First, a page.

Looking back, perhaps no one in 1984 could have predicted just how successful Nike’s Air Jordan sneakers would be. The man who popularized the shoes was just a rookie, albeit one picked third in the draft. So when Nike signed him up, it was cautious, proposing all sorts of conditions. But Michael Jordan had other ideas.
Jordan quickly became an extremely popular player, loved by fans for his rampant scoring. His 28+ points a game won him the title of Rookie of the Year in 1985. And the shoes that he wore sold like hotcakes, and by 2012 Air Jordans made up more than half of basketball shoes sold. Youngsters desired to “Be Like Mike,” although Jordan himself was forbidden by the NBA from wearing the shoes because they were multicolored.
But Jordan had wanted to wear Adidas, his desire thwarted by organizational problems in the company. Nike didn’t waste time: it promised Jordan he could have the lower-to-the-ground style of shoe that Adidas offered. It also promised him flash cars and big money. The deal on the table was for $500,000 a year, more than three times the previous record for sneaker promotion.
However, Nike did have some stipulations. It added in a demand that Jordan must reach one of three targets in the first three of the contract’s five years. The first was to win Rookie of the Year, the second was to become an All-Star and the third was to score 20 points a game on average. If he failed to achieve any, Nike could quit the deal.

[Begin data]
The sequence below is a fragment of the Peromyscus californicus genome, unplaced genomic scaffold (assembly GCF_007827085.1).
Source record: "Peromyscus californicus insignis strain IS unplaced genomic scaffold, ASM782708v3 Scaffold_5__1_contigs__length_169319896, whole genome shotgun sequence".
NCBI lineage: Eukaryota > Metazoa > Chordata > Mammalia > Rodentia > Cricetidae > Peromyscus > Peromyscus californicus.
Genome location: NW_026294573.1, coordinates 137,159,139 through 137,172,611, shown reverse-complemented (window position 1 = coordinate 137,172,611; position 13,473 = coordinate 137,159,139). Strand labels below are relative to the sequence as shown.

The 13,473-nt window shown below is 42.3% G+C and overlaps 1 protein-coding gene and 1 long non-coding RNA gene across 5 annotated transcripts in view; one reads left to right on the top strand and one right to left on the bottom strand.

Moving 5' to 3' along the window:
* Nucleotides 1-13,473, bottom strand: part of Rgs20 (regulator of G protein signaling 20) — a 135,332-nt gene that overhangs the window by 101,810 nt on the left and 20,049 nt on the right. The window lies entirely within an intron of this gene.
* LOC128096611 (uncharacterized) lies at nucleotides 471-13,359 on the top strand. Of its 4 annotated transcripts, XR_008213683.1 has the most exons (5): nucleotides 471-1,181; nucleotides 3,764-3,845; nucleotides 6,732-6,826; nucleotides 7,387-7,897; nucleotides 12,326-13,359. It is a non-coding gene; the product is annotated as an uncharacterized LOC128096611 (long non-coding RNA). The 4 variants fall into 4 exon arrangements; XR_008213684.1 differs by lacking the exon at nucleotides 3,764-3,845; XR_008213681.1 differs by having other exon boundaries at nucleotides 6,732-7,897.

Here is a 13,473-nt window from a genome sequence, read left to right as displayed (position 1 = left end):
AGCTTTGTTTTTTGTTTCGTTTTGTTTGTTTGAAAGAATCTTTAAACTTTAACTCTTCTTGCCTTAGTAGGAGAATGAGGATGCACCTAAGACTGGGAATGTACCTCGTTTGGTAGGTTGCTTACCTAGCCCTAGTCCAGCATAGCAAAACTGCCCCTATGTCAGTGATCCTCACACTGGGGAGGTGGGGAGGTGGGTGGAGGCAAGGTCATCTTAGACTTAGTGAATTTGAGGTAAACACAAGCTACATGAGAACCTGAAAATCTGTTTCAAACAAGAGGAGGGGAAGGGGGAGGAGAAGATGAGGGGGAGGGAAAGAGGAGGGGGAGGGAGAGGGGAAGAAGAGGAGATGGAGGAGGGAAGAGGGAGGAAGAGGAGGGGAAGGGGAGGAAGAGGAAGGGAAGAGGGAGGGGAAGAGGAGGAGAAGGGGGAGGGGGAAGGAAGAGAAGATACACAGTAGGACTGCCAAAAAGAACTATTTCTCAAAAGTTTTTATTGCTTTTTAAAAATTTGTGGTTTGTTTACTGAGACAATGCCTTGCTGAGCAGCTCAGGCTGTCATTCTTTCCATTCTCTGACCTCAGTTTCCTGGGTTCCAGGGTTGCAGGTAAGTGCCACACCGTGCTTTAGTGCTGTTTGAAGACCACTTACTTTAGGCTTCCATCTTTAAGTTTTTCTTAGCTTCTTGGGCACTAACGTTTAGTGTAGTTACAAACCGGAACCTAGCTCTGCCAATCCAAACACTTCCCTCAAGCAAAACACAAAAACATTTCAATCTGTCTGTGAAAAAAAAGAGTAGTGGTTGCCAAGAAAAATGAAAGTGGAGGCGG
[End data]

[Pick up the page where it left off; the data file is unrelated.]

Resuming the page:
However, David Falk, Jordan’s agent, had a different idea. He asked Nike, “What happens if he doesn’t do any of those three, but still sells shoes?” So the company responded that if, in the third year of the deal, NBA’s rising star could sell $4 million-worth of sneakers, Nike would honor the rest of the contract. Jordan took the deal to Adidas and asked it whether it could at least get somewhere near it. However, Adidas didn’t, and the rest is history.